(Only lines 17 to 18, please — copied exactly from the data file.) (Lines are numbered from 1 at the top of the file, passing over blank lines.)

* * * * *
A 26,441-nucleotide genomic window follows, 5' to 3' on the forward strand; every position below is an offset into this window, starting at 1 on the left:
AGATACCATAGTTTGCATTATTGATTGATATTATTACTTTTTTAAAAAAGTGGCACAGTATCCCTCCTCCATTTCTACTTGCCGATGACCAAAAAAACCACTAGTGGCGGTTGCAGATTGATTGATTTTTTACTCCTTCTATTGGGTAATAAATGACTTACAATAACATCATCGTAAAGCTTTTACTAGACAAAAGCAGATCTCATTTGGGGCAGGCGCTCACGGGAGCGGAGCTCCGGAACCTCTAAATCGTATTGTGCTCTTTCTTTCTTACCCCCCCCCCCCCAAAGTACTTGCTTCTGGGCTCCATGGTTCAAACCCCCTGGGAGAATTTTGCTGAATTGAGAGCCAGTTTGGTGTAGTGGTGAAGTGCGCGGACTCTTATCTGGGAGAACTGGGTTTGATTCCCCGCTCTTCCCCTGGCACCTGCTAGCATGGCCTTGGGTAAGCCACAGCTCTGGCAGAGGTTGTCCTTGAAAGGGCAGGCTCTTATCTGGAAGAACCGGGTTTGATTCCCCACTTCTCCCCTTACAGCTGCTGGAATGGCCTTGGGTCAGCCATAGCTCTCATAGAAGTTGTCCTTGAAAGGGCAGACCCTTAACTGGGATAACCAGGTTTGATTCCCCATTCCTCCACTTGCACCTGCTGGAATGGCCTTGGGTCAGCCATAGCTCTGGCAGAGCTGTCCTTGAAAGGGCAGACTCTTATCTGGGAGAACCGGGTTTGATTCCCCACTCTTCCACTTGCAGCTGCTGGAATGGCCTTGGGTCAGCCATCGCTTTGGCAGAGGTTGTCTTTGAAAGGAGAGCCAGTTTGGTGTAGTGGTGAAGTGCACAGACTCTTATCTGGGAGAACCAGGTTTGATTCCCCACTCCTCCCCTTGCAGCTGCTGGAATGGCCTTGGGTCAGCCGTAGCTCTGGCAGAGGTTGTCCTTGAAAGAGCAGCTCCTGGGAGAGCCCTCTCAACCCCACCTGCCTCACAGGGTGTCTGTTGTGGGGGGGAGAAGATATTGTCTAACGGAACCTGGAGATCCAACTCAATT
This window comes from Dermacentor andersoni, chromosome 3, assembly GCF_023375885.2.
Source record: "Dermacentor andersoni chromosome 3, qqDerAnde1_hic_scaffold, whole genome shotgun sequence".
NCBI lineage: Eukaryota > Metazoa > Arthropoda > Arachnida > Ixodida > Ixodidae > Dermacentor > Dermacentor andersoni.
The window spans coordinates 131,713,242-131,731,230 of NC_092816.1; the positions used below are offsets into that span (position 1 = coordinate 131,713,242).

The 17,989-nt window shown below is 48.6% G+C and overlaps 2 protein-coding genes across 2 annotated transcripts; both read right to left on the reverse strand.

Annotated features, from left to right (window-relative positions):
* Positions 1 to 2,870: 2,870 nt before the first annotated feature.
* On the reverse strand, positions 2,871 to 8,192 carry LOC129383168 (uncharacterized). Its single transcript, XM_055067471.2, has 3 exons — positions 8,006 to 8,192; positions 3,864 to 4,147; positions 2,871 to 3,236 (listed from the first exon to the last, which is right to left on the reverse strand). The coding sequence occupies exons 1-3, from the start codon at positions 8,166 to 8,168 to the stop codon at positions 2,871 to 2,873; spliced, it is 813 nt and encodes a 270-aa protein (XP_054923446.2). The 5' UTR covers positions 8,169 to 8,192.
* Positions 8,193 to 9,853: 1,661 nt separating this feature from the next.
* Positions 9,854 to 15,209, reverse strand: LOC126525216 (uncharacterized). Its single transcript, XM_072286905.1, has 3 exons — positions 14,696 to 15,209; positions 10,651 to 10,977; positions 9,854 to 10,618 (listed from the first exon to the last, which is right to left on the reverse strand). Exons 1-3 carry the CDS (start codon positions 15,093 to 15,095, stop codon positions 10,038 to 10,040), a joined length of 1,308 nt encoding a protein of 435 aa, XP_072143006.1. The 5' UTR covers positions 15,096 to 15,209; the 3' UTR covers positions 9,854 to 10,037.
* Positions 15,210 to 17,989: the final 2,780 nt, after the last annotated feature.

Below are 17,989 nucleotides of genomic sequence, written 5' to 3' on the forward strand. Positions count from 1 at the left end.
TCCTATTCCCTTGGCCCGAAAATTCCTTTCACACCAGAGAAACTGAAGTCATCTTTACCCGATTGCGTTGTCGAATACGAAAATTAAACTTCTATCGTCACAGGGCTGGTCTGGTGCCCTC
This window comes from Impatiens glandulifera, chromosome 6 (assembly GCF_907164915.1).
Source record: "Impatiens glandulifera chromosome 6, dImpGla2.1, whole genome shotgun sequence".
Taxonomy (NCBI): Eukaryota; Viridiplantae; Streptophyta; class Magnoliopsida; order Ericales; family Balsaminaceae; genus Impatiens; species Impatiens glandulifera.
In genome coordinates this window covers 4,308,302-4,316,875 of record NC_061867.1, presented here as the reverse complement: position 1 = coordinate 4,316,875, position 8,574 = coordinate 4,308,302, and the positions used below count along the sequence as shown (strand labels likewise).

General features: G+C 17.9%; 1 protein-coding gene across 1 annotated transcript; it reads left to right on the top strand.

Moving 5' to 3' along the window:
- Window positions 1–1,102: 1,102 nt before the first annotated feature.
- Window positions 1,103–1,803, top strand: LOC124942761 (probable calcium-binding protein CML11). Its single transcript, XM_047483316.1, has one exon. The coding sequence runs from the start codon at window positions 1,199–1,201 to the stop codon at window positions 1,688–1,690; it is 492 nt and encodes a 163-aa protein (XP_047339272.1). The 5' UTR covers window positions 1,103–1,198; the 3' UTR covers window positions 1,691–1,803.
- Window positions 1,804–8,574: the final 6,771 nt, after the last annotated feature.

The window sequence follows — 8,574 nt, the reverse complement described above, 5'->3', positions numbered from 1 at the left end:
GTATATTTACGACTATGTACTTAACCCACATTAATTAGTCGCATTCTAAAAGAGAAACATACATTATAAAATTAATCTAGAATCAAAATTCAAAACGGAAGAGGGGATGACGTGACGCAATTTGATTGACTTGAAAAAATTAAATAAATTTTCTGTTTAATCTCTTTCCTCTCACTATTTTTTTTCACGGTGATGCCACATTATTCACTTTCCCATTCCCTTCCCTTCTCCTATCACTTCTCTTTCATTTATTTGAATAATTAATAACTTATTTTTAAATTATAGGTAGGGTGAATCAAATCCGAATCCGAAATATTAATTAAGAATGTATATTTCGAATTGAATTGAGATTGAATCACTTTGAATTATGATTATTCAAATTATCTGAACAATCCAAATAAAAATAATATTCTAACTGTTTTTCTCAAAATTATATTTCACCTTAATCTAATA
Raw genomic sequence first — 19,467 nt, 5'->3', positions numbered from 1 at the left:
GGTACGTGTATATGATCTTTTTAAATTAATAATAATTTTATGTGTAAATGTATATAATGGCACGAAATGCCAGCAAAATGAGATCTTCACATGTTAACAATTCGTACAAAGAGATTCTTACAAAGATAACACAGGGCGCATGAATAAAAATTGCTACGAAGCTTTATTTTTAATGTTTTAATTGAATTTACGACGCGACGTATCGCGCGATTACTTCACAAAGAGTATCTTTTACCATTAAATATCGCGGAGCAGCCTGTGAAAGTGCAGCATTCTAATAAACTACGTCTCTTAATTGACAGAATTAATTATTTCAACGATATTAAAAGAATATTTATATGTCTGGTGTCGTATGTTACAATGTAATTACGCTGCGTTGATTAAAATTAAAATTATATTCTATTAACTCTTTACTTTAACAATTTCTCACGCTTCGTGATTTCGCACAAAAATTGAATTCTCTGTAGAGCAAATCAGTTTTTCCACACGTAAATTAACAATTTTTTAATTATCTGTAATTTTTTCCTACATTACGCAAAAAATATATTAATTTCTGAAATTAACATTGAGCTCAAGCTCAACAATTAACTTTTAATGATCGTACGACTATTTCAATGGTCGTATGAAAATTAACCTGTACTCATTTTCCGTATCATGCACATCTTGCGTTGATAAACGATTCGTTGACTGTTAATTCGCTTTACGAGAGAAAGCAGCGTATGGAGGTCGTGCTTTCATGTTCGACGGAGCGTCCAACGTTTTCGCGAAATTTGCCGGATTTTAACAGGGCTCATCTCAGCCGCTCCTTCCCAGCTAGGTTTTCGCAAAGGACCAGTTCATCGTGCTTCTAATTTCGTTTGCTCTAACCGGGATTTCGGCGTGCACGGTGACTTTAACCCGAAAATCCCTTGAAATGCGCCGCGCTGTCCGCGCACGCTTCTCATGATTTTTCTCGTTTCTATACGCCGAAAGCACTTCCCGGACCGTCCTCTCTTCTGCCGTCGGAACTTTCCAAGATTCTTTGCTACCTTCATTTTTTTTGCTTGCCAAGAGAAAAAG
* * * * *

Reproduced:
Source record: "Impatiens glandulifera chromosome 6, dImpGla2.1, whole genome shotgun sequence".
Taxonomy (NCBI): Eukaryota; Viridiplantae; Streptophyta; class Magnoliopsida; order Ericales; family Balsaminaceae; genus Impatiens; species Impatiens glandulifera.